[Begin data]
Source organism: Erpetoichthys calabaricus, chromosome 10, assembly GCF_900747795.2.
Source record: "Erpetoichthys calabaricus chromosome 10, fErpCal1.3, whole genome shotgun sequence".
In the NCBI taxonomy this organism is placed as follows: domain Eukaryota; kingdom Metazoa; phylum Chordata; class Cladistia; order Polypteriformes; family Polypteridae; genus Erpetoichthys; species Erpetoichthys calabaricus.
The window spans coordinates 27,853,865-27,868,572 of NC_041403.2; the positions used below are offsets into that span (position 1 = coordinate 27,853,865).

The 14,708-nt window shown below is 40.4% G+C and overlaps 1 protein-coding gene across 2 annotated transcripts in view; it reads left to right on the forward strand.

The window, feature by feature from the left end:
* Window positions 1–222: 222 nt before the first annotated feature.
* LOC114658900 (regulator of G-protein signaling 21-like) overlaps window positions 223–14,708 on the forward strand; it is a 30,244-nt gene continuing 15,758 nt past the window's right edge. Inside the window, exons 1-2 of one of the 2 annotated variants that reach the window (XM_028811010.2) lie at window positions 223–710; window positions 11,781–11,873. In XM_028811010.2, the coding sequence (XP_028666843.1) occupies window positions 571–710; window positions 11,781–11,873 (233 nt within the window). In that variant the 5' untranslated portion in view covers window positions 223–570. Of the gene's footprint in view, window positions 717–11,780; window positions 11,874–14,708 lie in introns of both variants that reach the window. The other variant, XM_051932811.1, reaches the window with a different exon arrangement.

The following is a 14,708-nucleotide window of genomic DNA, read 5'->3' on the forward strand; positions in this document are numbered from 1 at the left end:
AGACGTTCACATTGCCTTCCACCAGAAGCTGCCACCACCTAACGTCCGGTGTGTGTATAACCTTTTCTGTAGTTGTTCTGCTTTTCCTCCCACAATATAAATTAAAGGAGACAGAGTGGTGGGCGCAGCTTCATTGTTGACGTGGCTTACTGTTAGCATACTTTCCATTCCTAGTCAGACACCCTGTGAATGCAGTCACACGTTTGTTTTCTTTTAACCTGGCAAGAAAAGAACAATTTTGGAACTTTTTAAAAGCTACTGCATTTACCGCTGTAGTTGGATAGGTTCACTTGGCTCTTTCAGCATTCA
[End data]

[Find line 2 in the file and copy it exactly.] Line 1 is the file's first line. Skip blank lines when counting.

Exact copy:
Source record: "Erpetoichthys calabaricus chromosome 10, fErpCal1.3, whole genome shotgun sequence".